I find myself sitting in lotus position, mentally separating pieces of clothing worthy of a Paris backdrop, and listlessly calibrating my level of excitement. I wonder if I should’ve waited a couple more days to write the first entry to this blog, because honestly, the idea that I’ll be in Paris in about a week has not hit me yet. Call it skepticism. Call it denial. Call it what you want, but it still doesn’t change the fact that I’m not completely sure how to react yet.
I think part of it has to do with the verbal reassurance and anecdotal wisdom that floods my room at this moment. Masses of eager individuals, ready to share their excitement and nostalgia at the slightest acknowledgement or the smallest piece of information. A mélange of family, friends, acquaintances, colleagues and even perfect strangers, all there to lend an enthusiastic hand. Don’t get me wrong, I’m incredibly grateful for the support but honestly, it’s exhausting to assimilate so many emotions in such a short amount of time.
If you ever get the chance to go abroad you will notice that this personal achievement is in fact very much public. It will be as much yours, as it is anyone else’s. This is the moment when you’ll realize the importance of it all. In that moment, surrounded by a traveler’s guide of Paris and brand new toiletries, you’ll understand the ripple effect of your actions. All those people hungry for life experience will turn to you for yet another “check” in their bucket list. So you’ll ask yourself: Who am I to rob them of the chance, to learn, to grow, to live right along with me? You’ll be wise to remember, that in the end, this will be your experience and no one else’s. So when it comes to emotions, feel, don’t project.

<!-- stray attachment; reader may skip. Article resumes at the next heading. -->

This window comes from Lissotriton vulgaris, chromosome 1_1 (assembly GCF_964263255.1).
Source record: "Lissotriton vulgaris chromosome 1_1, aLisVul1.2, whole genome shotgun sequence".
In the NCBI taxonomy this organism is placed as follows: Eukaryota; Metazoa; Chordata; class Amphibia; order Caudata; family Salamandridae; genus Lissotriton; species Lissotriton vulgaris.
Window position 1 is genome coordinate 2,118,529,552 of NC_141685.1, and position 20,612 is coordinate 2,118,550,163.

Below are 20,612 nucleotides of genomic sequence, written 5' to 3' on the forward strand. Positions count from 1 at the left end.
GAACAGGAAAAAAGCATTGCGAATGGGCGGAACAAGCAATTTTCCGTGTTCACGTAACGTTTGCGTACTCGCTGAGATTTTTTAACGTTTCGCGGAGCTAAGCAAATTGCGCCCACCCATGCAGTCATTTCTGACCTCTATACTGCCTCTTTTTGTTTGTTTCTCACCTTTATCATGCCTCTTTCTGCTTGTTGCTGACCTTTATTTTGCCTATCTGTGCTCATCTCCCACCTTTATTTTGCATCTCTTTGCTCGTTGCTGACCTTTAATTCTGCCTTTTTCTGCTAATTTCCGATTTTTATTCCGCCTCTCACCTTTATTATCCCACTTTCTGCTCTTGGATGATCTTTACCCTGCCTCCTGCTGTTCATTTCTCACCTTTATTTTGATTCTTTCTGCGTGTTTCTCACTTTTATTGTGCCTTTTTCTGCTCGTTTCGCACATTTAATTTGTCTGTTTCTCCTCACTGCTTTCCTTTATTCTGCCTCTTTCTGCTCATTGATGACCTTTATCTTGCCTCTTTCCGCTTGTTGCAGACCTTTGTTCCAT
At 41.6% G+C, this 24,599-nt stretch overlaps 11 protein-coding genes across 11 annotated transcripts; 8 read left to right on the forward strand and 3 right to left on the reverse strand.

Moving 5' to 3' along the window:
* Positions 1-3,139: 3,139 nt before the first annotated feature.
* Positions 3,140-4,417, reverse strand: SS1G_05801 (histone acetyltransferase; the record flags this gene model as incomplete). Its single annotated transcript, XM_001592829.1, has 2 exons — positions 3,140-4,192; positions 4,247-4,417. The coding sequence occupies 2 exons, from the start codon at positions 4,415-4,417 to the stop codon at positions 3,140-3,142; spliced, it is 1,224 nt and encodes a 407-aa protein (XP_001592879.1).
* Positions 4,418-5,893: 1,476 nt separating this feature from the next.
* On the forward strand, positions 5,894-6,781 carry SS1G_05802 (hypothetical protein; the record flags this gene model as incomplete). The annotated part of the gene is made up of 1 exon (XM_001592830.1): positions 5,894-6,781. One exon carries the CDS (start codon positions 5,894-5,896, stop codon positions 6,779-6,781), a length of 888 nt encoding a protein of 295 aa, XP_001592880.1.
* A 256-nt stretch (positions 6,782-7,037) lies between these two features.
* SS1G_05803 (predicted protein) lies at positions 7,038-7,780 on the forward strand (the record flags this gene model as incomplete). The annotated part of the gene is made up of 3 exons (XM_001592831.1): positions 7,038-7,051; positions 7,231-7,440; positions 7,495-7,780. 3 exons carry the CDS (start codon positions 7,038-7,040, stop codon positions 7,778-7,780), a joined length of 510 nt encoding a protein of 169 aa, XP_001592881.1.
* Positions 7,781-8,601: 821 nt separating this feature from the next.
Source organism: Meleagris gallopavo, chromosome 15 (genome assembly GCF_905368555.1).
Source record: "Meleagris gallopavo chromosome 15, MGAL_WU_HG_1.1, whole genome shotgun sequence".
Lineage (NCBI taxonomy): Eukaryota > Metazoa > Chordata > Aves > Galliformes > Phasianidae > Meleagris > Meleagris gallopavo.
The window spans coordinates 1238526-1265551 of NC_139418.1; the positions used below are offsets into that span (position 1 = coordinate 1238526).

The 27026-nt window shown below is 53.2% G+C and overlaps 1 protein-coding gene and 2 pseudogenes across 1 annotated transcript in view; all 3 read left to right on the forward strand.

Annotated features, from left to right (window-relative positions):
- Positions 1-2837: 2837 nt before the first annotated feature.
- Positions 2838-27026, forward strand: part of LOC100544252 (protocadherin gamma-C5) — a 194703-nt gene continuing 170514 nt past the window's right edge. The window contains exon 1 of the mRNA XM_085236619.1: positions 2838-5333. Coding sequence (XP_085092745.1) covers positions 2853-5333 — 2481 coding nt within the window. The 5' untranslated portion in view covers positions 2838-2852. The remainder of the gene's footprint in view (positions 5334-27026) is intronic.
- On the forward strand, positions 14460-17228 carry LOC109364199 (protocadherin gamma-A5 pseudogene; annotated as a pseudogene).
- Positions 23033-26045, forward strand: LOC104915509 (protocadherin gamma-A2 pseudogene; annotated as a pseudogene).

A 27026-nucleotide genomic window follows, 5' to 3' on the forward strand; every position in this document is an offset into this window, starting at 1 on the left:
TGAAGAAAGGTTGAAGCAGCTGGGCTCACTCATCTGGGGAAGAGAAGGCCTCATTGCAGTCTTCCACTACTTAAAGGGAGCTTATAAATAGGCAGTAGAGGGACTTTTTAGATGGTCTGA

It is in that exact instance (if for some unknown reason you decided to become a writer), that you get a sudden urge to write, a desperate need to bare it all.
I stop separating clothes and start isolating ideas. I cease to count the pounding heartbeats in my chest and start to document what few emotions I recognize. I start to conceive the possibility of becoming public domain, the way (if you’ll allow me the comparison) all great writers and philosophers become public domain. Simple things like location suggestions becoming travel plans, and experiences becoming lessons. Most importantly though, questions becoming answers.
In a failed attempt to counteract the thought of spreading myself too thin I decide to lie on the rug-covered floor (next to an unpacked bag) and stare at the ceiling of my room. The futuristic beats of Yelle fill the air with images of a young and hip Paris yet to be seen. These images provoke countless scenarios of my hypothetical adventure that threatens to become palpable any minute. I for one plan to enjoy every minute of it, hedonistically emerging myself in a culture not my own. Accounting, however, for all the constants and the variables of this trip is OVERWHELMING, so I don’t.
– “All in good time Andrés.” I whisper to myself.
I pick up the first piece of clothing, fold it neatly, and start packing; listlessly once again.
At the end of the day, finally packed and what I consider ready, and after carpal tunnel syndrome has taken over the joints in my hand (I still write the old-fashioned way) I’m left an emotional puzzle on the floor of my room. One question remains however: What will I take from this experience?
Or in the legendary words of Hemingway: Will Paris be MY “Movable Feast”?